Numbers/Bamidbar 4:21 – 7:89
One of the highlights of Parshat Naso is the Priestly Blessing. The text of this blessing, which the Kohanim (priests) bestow upon the Jewish people, concludes, “May God turn His face to you and give you peace” (Numbers 6:26).
In Psalms 29:11 we read, “God will bless His nation with peace.”
The Jewish people — “His nation” — are composed of three categories of people: Priests (Kohanim), Levites (Leviim), and Israelites (Yisraelim). The Hebrew acronym of the words “Kohanim,” “Leviim,” and “Yisraelim” spells the word kli, which means “vessel.” Therefore, we derive the insight that the Jewish people as a nation are called to be a vessel of God, a living, corporate sanctuary of His presence. And the fulness of God’s blessing is enjoyed only when there is peace among the brethren.
The same idea is communicated in Psalm 133: Behold how good and how pleasant it is for brothers to dwell in unity….for there the Lord commanded the blessing – life forever!
Our Sages offer four primary pieces of advice on how to achieve peace with others:
1) Make honoring God the purpose of all we do. If our daily activity is for the honor of God, and not for the sake of boosting our own ego, we can see one another as part of the same team, each one contributing his part to the goal of demonstrating God’s goodness in the midst of a needy world.
2) Train ourselves to look for the good in others. We are all flawed people but rather than being threatened or intolerant of differences, let’s focus instead on the positive qualities in others, just as we hope they will do towards us. It takes no effort to be a fault-finder; it takes maturity to consistently see the good in others.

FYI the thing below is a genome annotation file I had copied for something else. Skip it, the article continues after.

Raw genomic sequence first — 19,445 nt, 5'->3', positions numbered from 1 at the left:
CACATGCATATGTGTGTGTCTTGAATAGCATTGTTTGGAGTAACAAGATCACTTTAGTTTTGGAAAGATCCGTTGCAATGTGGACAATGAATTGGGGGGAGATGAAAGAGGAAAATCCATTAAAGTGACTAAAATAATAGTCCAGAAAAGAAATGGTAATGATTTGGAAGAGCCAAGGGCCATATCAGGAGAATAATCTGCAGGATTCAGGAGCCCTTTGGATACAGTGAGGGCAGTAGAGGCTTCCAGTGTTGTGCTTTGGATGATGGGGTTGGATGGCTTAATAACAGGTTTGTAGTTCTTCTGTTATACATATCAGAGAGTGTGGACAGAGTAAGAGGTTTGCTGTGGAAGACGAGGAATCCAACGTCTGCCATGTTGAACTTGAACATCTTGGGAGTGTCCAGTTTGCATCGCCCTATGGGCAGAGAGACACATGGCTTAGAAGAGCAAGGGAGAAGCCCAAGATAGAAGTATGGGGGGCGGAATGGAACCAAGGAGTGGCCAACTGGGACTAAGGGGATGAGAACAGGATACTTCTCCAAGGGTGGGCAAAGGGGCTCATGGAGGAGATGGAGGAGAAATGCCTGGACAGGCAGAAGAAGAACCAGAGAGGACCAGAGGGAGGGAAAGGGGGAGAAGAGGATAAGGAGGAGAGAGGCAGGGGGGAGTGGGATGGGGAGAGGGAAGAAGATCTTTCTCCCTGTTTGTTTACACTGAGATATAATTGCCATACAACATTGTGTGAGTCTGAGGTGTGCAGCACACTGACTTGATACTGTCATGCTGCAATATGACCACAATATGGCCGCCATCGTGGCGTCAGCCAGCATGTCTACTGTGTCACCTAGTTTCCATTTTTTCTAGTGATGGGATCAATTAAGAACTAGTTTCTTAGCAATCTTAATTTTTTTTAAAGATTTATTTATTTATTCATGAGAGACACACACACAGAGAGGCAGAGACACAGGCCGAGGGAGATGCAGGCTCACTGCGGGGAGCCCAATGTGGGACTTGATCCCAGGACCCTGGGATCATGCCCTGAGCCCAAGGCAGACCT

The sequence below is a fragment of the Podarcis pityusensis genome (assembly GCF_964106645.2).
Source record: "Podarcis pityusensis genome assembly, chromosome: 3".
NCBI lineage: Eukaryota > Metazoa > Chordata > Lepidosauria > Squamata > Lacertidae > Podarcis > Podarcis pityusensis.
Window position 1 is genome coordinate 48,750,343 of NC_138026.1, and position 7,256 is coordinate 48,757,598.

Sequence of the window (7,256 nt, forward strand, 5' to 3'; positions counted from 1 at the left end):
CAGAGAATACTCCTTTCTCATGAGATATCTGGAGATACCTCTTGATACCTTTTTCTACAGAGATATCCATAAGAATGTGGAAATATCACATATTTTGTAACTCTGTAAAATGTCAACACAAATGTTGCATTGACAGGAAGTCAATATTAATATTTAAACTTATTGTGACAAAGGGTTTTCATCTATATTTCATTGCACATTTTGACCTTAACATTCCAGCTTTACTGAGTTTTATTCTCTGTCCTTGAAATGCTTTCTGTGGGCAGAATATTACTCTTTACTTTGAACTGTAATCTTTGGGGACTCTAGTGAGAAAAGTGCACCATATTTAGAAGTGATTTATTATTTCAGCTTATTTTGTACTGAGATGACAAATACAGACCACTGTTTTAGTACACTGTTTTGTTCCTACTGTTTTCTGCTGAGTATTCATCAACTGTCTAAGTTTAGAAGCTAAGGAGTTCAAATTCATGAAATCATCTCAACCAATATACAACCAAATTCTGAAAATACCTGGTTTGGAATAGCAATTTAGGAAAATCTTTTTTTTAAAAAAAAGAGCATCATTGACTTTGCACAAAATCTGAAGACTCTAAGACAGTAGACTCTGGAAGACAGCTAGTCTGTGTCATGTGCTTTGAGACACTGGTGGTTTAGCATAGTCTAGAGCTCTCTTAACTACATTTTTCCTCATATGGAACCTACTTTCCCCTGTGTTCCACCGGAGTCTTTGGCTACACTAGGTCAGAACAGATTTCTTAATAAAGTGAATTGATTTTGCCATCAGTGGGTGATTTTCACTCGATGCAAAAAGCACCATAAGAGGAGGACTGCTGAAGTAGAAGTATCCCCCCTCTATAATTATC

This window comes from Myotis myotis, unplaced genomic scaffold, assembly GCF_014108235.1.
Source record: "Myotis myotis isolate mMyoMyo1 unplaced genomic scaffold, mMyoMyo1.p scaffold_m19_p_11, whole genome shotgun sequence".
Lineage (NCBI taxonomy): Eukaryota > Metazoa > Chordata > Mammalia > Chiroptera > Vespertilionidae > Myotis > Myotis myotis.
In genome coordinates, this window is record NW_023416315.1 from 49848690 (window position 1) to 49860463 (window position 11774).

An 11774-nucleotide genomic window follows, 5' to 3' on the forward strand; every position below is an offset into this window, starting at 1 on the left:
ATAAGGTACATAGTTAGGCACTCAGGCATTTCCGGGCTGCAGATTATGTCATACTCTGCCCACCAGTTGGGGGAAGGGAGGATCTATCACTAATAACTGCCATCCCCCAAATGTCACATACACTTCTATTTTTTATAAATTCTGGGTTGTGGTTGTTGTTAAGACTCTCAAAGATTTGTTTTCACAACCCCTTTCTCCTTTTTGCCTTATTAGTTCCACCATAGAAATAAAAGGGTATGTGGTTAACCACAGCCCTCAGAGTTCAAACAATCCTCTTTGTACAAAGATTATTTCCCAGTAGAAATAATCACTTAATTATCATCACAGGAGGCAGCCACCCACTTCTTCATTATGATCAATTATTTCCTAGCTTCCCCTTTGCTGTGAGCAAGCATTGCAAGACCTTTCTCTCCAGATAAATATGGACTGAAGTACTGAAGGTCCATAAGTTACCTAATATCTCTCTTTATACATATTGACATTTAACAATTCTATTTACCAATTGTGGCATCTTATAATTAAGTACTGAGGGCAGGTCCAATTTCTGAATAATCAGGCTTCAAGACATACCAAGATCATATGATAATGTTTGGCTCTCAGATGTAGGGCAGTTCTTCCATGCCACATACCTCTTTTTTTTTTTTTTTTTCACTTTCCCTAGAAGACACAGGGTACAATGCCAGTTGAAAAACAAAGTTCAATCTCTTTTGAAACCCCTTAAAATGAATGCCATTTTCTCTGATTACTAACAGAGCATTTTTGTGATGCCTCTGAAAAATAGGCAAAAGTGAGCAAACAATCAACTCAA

3) Focus on the reward for making peace, as an incentive to pursue it. For example, suppose a friend of yours urges you to make peace with someone you really can’t stand. Your initial reaction is to immediately turn down the offer. Then the person asks, “What if I give you $1000? Or $100,000? Do you think you could try?” The reality is, my friends, that if we understand how much it means to God that we strive to live in peace with each other, and how much blessing He will release in response, the reward for making peace far outweighs any financial motivation. And that reward follows us into the World to Come.
4) Making peace sometimes requires us to humble ourselves for the greater good. The urge to be “right” is an emotional tyrant at times. It feeds the divisions and conflicts between people. My late husband of blessed memory said often, “It is better to be kind than right.” When all is said and done, more people are remembered — and loved — for their kindness than those who insisted on being “right” all the time.
In Tune with Torah this week = do you need to make peace with someone? Have you been avoiding it? putting it off? This shabbat is the perfect time to stop procrastinating and take at least a first step towards restoring a sense of unity between you. May we all have the courage and the grace to be peacemakers in this world.